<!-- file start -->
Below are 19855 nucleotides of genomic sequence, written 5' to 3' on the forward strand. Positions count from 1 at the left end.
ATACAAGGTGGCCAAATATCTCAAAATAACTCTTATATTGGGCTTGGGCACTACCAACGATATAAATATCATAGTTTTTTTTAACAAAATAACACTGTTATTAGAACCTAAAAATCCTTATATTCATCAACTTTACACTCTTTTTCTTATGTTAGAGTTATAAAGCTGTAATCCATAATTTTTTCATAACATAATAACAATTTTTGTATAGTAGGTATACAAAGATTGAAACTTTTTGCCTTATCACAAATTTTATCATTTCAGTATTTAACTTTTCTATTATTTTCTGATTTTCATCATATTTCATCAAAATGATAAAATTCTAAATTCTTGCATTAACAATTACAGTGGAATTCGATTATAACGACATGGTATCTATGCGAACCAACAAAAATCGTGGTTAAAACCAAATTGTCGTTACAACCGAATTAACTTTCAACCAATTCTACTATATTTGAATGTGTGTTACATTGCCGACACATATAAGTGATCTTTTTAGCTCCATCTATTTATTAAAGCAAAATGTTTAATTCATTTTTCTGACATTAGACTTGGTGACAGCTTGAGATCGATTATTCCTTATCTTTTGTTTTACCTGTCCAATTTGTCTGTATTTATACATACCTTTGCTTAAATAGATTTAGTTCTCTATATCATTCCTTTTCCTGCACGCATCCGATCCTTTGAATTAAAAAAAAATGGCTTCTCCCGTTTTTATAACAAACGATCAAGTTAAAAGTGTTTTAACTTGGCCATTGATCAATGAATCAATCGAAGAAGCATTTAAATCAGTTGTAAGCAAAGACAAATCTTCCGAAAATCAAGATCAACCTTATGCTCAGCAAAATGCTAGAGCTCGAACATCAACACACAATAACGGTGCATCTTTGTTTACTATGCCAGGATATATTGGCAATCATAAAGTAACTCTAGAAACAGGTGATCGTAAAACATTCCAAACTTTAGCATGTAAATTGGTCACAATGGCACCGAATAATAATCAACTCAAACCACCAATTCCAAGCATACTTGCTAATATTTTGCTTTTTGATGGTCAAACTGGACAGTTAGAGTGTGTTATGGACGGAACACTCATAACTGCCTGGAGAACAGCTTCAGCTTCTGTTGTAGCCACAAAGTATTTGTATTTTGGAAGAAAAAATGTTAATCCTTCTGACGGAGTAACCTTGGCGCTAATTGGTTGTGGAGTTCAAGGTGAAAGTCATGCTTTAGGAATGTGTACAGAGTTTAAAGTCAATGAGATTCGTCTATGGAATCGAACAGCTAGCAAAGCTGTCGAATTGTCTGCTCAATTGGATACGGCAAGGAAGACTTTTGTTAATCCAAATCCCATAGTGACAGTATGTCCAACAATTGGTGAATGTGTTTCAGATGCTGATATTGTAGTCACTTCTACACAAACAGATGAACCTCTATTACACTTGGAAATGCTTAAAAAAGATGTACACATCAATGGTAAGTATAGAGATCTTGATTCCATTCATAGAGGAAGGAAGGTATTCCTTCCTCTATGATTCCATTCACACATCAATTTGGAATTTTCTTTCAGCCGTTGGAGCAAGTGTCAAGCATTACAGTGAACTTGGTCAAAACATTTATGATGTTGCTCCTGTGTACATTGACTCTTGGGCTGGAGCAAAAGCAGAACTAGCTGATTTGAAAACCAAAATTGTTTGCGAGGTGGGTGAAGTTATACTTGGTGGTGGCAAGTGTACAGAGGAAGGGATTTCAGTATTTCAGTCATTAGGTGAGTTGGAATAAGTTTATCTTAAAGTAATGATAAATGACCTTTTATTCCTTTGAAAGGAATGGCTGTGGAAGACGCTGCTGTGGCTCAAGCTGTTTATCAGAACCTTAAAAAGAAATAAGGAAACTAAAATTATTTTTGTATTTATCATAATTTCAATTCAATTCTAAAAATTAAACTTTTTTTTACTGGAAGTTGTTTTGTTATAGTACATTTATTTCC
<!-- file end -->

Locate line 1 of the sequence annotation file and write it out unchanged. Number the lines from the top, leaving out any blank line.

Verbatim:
Below are 19855 nucleotides of genomic sequence, written 5' to 3' on the forward strand. Positions count from 1 at the left end.